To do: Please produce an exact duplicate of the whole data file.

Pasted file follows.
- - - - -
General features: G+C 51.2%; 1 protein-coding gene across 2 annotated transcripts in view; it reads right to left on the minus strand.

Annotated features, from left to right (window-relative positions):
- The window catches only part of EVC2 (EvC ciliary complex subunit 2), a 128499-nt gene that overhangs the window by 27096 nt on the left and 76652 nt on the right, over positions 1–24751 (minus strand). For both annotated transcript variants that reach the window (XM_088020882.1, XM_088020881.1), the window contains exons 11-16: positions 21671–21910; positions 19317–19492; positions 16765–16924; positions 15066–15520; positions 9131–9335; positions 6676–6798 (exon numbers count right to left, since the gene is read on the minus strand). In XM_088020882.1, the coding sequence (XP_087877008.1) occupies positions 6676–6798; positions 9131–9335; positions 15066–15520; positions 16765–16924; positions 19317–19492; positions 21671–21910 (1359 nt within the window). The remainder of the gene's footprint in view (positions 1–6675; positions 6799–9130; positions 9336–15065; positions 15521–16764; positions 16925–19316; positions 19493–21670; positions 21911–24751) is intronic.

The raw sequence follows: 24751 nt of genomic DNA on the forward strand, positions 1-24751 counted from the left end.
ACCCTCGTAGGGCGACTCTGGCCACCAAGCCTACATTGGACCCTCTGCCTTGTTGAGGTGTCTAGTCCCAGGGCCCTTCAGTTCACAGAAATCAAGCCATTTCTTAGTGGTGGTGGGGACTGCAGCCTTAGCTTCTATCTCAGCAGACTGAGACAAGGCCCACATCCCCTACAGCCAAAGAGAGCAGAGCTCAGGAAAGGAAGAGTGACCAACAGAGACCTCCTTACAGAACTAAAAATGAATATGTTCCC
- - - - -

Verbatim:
General features: G+C 51.2%; 1 protein-coding gene across 2 annotated transcripts in view; it reads right to left on the minus strand.

Annotated features, from left to right (window-relative positions):
- The window catches only part of EVC2 (EvC ciliary complex subunit 2), a 128499-nt gene that overhangs the window by 27096 nt on the left and 76652 nt on the right, over positions 1–24751 (minus strand). For both annotated transcript variants that reach the window (XM_088020882.1, XM_088020881.1), the window contains exons 11-16: positions 21671–21910; positions 19317–19492; positions 16765–16924; positions 15066–15520; positions 9131–9335; positions 6676–6798 (exon numbers count right to left, since the gene is read on the minus strand). In XM_088020882.1, the coding sequence (XP_087877008.1) occupies positions 6676–6798; positions 9131–9335; positions 15066–15520; positions 16765–16924; positions 19317–19492; positions 21671–21910 (1359 nt within the window). The remainder of the gene's footprint in view (positions 1–6675; positions 6799–9130; positions 9336–15065; positions 15521–16764; positions 16925–19316; positions 19493–21670; positions 21911–24751) is intronic.

The raw sequence follows: 24751 nt of genomic DNA on the forward strand, positions 1-24751 counted from the left end.
ACCCTCGTAGGGCGACTCTGGCCACCAAGCCTACATTGGACCCTCTGCCTTGTTGAGGTGTCTAGTCCCAGGGCCCTTCAGTTCACAGAAATCAAGCCATTTCTTAGTGGTGGTGGGGACTGCAGCCTTAGCTTCTATCTCAGCAGACTGAGACAAGGCCCACATCCCCTACAGCCAAAGAGAGCAGAGCTCAGGAAAGGAAGAGTGACCAACAGAGACCTCCTTACAGAACTAAAAATGAATATGTTCCC